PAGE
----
Feb 29, 2016
From KPMG TaxWatch
The FTB Chief Counsel was recently asked to address the application of the state’s market-based sourcing rules to a service provider’s business. The resulting Chief Counsel’s ruling was recently published by Tax Analyst’s, but is not currently posted on the FTB’s website. The service provider at issue was engaged in the business of providing integrated financial information and analytical applications to business entity customers. The taxpayer’s customers in turn provided financial services to their business entity customers. In the taxpayer’s situation, both its customers and its customers’ customers received the benefit of its services. Thus, the question posed to the FTB was whether the taxpayer should source its receipts to the location where its customers received the benefit of the services, or to the location where its customers’ customers received the benefit.
The FTB noted that in certain situations, the location where the benefit of services received may actually be the location of the taxpayer’s customers’ customers. However, the statute and regulations do not specify when a taxpayer should “look-through” to its customers’ customers’ locations to assign the sale of a service. However, the FTB noted that the regulations for sourcing receipts from sales of intangibles provided some insight. Specifically, regulation 25136-2(d)(2) makes a distinction between a "marketing" and "non-marketing" intangibles. A marketing intangible is sourced to the location of the ultimate consumer, but a non-marketing intangible is sourced to the location where the customer uses the intangible in its business. Applying the guidance assigning sales of "non-marketing" intangibles to sales of "non-marketing" services, the FTB concluded that sales from the taxpayer’s services would be sourced to the location where the taxpayer's customer received a benefit of the service through the use in the customer’s business. The FTB stated that “the value of a non-marketing service lies not in the advertising or promoting of a product, service or other item, but rather the value lies in the service being used in the business operations of the taxpayer's customer.”
In determining where the benefit of a service is received, California’s regulations provide that the benefit of a service is presumed to be received in California to the extent the contract between the taxpayer and the taxpayer's customer or the taxpayer's books and records kept in the regular course of business, notwithstanding the billing address of the taxpayer's customer, indicate the benefit of the service is received in California. The taxpayer requested that, in lieu of financial information kept in its books and records, it be allowed to use processing power or CPU data as a reasonable proxy for financial data. The CPU data allowed the taxpayer to measure each customer's relative CPU usage at various work locations. The FTB concluded that where, as here, the taxpayer could not reasonably extrapolate financial data to determine the location and extent of the benefit of the service received by the taxpayer's customers in California, sourcing the receipts based on CPU usage was an acceptable proxy. Please stay tuned to TWIST for future updates on this ruling.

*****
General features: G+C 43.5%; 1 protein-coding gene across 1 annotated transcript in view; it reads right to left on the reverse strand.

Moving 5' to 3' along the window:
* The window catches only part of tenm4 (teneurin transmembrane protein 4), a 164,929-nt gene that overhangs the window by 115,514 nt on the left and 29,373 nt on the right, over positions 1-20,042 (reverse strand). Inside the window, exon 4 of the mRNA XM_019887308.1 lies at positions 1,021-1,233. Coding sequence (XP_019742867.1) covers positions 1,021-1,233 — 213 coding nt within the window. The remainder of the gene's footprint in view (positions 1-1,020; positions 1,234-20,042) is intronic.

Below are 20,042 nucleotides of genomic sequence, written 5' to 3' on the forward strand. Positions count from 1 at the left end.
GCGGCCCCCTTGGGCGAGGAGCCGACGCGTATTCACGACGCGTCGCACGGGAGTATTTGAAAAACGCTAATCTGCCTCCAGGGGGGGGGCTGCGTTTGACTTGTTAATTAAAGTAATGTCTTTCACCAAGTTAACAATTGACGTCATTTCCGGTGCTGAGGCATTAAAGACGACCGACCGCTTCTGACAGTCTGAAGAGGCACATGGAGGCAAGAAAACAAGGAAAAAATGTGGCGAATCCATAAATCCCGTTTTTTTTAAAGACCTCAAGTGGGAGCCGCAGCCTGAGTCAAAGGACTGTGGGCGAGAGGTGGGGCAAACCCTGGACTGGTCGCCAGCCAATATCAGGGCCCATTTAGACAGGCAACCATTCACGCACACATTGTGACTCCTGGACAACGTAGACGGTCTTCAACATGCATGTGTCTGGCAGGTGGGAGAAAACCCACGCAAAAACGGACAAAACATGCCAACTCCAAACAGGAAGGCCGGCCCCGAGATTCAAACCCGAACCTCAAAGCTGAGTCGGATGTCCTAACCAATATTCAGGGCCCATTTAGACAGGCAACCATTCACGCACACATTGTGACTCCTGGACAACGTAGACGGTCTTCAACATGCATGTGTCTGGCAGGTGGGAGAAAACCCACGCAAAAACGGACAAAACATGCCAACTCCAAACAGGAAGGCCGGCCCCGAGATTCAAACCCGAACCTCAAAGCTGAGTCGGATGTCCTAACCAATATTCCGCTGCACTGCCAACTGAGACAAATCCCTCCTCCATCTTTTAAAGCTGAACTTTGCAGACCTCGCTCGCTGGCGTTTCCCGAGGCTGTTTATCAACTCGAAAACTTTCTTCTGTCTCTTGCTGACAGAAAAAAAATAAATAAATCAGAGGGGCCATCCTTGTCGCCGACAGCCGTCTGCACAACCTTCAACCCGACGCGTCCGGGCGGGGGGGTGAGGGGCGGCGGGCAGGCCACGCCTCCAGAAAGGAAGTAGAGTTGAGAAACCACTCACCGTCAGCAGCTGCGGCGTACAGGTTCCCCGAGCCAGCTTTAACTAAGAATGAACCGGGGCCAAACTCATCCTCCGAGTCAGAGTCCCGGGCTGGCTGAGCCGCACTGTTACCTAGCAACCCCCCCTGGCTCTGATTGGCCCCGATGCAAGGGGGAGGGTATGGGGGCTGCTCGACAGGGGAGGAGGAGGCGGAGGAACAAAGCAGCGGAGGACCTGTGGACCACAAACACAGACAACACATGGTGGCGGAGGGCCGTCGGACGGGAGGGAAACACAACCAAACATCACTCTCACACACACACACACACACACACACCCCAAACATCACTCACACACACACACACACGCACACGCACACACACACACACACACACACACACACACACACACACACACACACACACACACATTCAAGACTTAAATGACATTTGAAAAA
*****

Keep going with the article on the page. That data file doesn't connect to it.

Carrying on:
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The following information is not intended to be "written advice concerning one or more federal tax matters" subject to the requirements of section 10.37(a)(2) of Treasury Department Circular 230.
The information contained herein is of a general nature and based on authorities that are subject to change. Applicability of the information to specific situations should be determined through consultation with your tax adviser.